A lot of women in my fertility groups are asking what is a hysterosalpingogram (HSG). In this article I will dive into:
- Why doctors use an HSG
- Cost of an HSG and insurance
- How to prepare for an HSG
- What my experience was with an HSG
- Questions to ask your doctor
This information is provided to help those also struggling with infertility. This is in no way to be taken as medical advice, but information to be discussed with your doctor and see if this procedure would be right for your specific situation. Always seek medical advice before trying something new for your pre-pregnancy health.
Why doctors use an HSG?
An HSG is an x-ray of the fallopian tubes where the doctor inserts liquid into the uterus that flows through the fallopian tubes. The liquid containing iodine can be seen on the x-ray and the doctor can tell if a tube is blocked if the liquid does not reach the end of the fallopian tube. This is an important procedure because if your Fallopian tubes are blocked, no eggs are getting through!
If your tubes are open the doctor will see this on the x-ray machine by looking at where the liquid is following. If your fallopian tubes are blocked, the doctor will attempt to open them by tubal flushing. One of my tubes was blocked and when I was watching the doctor unblock the tube, it looked like the doctor was shoving the probe object down the fallopian tube to force it open.
I also had laparoscopic surgery where the doctor confirmed both of my tubes were open. This may be an option or your doctor may recommend IVF if the block cannot be resolved.
There are several medical studies in the US National Library of Medicine but I am going to highlight one. A study of 299 patients was evaluated and 25 were shown to be infertility (1). 70% of those patients were shown to have abnormalities on the HSG. The study showed that there was a high degree of infection and inflammation in these women (1). An HSG was vital for this study in detecting these abnormalities and thus concluded HSG should be made available to women with infertility (1).
Another topic I am going to write about soon is inflammation because it can lead to auto-immune diseases and even infertility.
Cost of an HSG
First, you should always call your insurance provider to provide you an estimate. If you are paying cash, ask the hospital or facility if there is a cash patient price. My doctor did my procedure at the hospital as an outpatient procedure.
The total cost billed to my insurance was $1112.00 and my portion was $103.00. Please remember that this is just for an HSG. If you elect to do something more invasive to open your fallopian tubes, like laparoscopic surgery you will pay much more.
The bill for my laparoscopic procedure was $36,000. My portion was around $2,000. IVF is even more expensive and if your insurance does not cover fertility then you will be paying thousands of dollars.
How to Prepare
My doctor told me the day of the procedure to take a painkiller thirty minutes prior to the procedure. I am not big on taking pain killers unless absolutely necessary, so I opted not to take any drugs.
Here are my recommendations:
- Take a pad because you will have bleeding of some kind and you do not want to rely on the facility to have one. Always be prepared.
- Wear comfortable clothes. You will have cramping following the procedure so I recommend not wearing tight pants.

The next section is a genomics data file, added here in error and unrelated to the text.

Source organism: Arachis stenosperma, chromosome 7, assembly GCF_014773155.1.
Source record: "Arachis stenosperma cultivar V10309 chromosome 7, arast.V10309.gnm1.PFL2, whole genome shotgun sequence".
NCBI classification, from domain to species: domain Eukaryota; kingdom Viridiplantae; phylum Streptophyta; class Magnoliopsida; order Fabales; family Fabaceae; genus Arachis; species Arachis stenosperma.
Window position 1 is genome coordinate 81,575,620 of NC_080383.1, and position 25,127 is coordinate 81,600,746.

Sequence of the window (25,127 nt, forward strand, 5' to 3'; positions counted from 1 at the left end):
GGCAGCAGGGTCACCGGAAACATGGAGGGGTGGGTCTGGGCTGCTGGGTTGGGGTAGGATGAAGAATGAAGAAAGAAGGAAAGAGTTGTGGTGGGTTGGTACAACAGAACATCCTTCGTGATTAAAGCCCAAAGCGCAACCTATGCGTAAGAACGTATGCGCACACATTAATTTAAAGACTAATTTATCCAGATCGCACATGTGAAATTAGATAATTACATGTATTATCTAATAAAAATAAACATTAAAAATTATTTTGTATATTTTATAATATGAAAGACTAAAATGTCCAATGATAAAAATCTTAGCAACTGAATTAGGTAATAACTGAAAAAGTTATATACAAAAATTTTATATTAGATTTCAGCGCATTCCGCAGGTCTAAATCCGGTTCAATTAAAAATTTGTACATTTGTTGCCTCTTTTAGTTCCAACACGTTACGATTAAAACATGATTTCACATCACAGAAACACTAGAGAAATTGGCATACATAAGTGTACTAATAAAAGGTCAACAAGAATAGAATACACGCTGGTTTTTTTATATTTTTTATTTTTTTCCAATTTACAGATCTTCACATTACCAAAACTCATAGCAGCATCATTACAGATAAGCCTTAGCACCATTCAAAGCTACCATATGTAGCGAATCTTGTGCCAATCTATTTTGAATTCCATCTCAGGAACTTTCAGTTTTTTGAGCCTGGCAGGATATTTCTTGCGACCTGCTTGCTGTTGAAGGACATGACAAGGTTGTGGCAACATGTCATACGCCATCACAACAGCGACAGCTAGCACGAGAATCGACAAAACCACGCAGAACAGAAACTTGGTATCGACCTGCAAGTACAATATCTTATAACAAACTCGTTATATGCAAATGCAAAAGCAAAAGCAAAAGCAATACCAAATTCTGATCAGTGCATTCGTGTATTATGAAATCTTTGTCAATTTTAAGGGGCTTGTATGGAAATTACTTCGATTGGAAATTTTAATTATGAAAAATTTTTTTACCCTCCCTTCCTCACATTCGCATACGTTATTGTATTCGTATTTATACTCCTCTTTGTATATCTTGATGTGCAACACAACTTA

- I would have someone take you and drive you home. It is great if your partner or parent can be there to support you through this journey.
Like I said above no pain killers for me. My procedure was completed in a hospital with my doctor and a specialist assisting him. This is an outpatient procedure so they will have you put on a hospital gown or something other than what you are wearing.
I went into a room that looked like an operating room where I laid on a table. At my head was the x-ray machine so throughout the procedure I was able to look back and see my doctor checking to see if my fallopian tubes were open. I did have one blocked tube and that was pretty cool to watch my doctor open it up.
During the procedure, I had to take deep breaths through the pain. It was not unbearable but definitely, pain that will hit you once the procedure starts. As the device moves through your body injecting the liquid, makes the pain worse.
The total procedure lasted twenty minutes. I will say the most pain happened on my ride home. I was equipped and had a pad with me, thank goodness because I did bleed a good amount following the procedure. For the procedure I wish I would have had someone drive me home that day because I am thirty minutes from the hospital. It was the longest ride home.
I have really bad periods, so I know extreme period pain. On my ride home I felt like I was having a really bad period and I just wanted to go home and curl up in a ball. Even with the pain I am still glad I did not take pain killers because it is important to feel the pain!
Questions to ask your doctor
- Ask if you fallopian tubes are open
- If they have pads at the facility or if you should bring your own
- Will your doctor be performing the procedure or someone else
- I recommend asking for a copy of the report for your records. I needed proof of an HSG for my IUI and I did not have a copy. It took 2 weeks to get a copy. Make sure you always keep copies of your records.
- If your tubes are closed and opened during the procedure, what is the likelihood of them closing again.
I hope you found this information useful. If you have other tips, please leave them in the comments for others having an HSG. We are in this together and need all the information we can get our hands-on.
- – https://www.ncbi.nlm.nih.gov/pmc/articles/PMC5672723/